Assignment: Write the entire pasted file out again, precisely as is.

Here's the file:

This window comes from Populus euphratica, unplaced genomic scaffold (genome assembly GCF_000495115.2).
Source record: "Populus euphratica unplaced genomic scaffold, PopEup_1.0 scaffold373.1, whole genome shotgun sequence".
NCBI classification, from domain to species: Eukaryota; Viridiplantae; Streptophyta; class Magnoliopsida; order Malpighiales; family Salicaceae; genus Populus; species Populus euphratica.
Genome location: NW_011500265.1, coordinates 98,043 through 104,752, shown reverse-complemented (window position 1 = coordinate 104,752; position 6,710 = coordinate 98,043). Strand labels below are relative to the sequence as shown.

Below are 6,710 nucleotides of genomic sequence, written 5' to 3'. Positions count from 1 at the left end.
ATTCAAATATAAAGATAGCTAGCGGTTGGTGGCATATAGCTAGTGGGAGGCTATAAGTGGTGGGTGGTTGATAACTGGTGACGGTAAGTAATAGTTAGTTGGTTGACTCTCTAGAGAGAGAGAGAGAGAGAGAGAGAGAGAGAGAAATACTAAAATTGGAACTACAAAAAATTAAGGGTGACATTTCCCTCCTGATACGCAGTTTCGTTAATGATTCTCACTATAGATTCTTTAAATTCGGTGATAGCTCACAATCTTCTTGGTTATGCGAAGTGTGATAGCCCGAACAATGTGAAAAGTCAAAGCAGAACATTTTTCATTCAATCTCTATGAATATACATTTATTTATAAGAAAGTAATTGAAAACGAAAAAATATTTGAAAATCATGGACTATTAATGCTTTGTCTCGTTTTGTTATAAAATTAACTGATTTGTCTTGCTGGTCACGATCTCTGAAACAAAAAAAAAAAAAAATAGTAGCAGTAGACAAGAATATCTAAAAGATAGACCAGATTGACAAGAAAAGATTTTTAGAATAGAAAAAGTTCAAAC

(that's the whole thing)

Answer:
This window comes from Populus euphratica, unplaced genomic scaffold (genome assembly GCF_000495115.2).
Source record: "Populus euphratica unplaced genomic scaffold, PopEup_1.0 scaffold373.1, whole genome shotgun sequence".
NCBI classification, from domain to species: Eukaryota; Viridiplantae; Streptophyta; class Magnoliopsida; order Malpighiales; family Salicaceae; genus Populus; species Populus euphratica.
Genome location: NW_011500265.1, coordinates 98,043 through 104,752, shown reverse-complemented (window position 1 = coordinate 104,752; position 6,710 = coordinate 98,043). Strand labels below are relative to the sequence as shown.

Below are 6,710 nucleotides of genomic sequence, written 5' to 3'. Positions count from 1 at the left end.
ATTCAAATATAAAGATAGCTAGCGGTTGGTGGCATATAGCTAGTGGGAGGCTATAAGTGGTGGGTGGTTGATAACTGGTGACGGTAAGTAATAGTTAGTTGGTTGACTCTCTAGAGAGAGAGAGAGAGAGAGAGAGAGAGAGAGAAATACTAAAATTGGAACTACAAAAAATTAAGGGTGACATTTCCCTCCTGATACGCAGTTTCGTTAATGATTCTCACTATAGATTCTTTAAATTCGGTGATAGCTCACAATCTTCTTGGTTATGCGAAGTGTGATAGCCCGAACAATGTGAAAAGTCAAAGCAGAACATTTTTCATTCAATCTCTATGAATATACATTTATTTATAAGAAAGTAATTGAAAACGAAAAAATATTTGAAAATCATGGACTATTAATGCTTTGTCTCGTTTTGTTATAAAATTAACTGATTTGTCTTGCTGGTCACGATCTCTGAAACAAAAAAAAAAAAAAATAGTAGCAGTAGACAAGAATATCTAAAAGATAGACCAGATTGACAAGAAAAGATTTTTAGAATAGAAAAAGTTCAAAC